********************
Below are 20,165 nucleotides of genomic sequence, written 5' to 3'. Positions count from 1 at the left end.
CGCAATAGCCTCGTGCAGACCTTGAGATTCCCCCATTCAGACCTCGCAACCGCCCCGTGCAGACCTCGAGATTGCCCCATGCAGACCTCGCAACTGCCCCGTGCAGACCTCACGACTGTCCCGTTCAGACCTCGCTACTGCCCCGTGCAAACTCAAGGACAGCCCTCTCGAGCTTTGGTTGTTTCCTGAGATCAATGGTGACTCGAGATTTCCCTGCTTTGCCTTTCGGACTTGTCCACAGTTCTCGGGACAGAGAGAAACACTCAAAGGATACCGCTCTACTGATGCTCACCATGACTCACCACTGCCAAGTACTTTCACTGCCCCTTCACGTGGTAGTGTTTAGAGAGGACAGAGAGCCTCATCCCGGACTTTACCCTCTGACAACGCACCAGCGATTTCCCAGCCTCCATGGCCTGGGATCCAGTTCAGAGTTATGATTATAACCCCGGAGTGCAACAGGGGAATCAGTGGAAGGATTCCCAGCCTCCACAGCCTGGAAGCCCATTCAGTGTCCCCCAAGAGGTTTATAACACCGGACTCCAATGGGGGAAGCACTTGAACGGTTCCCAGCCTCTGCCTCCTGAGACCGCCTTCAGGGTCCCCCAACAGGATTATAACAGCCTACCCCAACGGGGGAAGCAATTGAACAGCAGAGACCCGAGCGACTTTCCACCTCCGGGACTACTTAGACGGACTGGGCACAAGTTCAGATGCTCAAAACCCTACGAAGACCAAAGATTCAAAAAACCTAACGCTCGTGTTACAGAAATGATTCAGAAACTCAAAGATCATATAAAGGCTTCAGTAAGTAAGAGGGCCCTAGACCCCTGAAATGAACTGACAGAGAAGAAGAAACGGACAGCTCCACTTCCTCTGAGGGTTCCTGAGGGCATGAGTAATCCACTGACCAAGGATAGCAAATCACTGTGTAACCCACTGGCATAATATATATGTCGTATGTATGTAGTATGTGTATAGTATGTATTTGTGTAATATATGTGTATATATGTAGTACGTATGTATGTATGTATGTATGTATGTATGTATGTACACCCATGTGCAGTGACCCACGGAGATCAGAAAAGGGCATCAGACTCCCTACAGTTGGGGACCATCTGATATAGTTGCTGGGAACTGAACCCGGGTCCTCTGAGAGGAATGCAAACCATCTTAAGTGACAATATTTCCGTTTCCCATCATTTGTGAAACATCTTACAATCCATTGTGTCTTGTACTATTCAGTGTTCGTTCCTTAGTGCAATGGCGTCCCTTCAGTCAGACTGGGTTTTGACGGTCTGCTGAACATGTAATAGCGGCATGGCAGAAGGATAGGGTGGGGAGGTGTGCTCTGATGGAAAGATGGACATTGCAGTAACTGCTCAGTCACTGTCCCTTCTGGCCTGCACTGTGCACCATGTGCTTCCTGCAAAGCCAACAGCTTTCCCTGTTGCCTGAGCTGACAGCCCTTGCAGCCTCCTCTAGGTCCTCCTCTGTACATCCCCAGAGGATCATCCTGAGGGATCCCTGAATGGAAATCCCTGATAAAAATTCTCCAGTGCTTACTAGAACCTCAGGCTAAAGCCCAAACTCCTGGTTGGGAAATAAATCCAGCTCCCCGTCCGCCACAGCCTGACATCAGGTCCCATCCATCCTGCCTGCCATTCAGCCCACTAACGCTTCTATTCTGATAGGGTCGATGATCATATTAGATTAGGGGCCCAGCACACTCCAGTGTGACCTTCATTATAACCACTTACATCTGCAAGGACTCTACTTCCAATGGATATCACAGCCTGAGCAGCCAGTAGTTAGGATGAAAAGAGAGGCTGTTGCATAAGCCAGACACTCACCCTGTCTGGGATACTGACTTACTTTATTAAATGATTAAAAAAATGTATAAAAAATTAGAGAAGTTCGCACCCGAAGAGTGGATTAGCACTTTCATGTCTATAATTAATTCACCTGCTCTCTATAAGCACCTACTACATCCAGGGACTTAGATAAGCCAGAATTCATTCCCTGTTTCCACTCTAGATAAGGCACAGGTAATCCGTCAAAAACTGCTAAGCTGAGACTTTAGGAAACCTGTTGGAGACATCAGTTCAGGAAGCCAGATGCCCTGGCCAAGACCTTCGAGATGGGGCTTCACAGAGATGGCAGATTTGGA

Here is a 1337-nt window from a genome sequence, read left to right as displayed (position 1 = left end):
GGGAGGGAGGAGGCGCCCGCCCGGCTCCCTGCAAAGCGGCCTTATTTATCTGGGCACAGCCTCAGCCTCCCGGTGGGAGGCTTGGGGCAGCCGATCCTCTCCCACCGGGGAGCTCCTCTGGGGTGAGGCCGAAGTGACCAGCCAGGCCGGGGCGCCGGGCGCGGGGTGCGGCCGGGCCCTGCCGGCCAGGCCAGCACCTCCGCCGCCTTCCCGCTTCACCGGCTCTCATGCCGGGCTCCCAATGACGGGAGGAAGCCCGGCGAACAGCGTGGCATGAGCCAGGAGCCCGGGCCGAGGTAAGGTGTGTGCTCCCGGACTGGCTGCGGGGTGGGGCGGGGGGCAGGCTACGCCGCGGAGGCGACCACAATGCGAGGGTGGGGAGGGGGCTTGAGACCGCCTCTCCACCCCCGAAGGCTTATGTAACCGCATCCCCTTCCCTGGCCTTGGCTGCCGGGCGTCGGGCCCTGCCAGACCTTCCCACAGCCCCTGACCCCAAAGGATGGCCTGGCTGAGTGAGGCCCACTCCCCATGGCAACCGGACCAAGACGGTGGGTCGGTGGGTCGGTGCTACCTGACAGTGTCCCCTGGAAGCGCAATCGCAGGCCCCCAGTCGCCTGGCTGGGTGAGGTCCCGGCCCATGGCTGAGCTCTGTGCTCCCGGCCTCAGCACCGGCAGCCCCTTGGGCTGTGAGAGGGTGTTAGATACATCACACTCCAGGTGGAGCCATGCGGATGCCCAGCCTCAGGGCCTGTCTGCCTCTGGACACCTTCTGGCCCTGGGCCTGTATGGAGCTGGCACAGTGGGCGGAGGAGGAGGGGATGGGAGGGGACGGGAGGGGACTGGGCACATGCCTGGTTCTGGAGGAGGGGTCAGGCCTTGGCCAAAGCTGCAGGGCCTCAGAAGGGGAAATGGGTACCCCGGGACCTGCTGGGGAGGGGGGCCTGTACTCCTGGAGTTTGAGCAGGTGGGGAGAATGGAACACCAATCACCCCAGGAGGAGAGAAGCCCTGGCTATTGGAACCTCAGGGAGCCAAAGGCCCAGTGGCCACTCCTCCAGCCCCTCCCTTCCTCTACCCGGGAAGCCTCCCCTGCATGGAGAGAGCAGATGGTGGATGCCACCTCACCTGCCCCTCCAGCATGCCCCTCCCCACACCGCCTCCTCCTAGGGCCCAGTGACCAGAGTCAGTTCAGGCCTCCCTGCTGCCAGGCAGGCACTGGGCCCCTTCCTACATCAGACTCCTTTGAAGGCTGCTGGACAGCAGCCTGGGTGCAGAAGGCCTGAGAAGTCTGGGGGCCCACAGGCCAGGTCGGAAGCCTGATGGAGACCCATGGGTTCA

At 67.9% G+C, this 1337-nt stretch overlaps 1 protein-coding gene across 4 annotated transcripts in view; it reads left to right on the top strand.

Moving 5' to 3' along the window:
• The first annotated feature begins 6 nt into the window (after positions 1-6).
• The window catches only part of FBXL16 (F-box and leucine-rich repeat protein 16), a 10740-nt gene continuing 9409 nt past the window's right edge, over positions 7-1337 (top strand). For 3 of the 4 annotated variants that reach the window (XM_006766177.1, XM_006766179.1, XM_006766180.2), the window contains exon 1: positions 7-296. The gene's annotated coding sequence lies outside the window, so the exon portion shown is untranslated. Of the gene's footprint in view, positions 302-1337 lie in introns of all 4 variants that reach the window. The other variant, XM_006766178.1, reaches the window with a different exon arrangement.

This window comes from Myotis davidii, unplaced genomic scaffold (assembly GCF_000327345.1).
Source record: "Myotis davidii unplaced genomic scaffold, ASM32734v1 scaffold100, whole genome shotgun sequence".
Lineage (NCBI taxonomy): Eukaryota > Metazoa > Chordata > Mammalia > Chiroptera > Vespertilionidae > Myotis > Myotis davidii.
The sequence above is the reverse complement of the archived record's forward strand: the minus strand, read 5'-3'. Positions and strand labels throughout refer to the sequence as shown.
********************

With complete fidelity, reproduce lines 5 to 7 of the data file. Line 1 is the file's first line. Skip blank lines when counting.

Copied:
At 67.9% G+C, this 1337-nt stretch overlaps 1 protein-coding gene across 4 annotated transcripts in view; it reads left to right on the top strand.

Moving 5' to 3' along the window:
• The first annotated feature begins 6 nt into the window (after positions 1-6).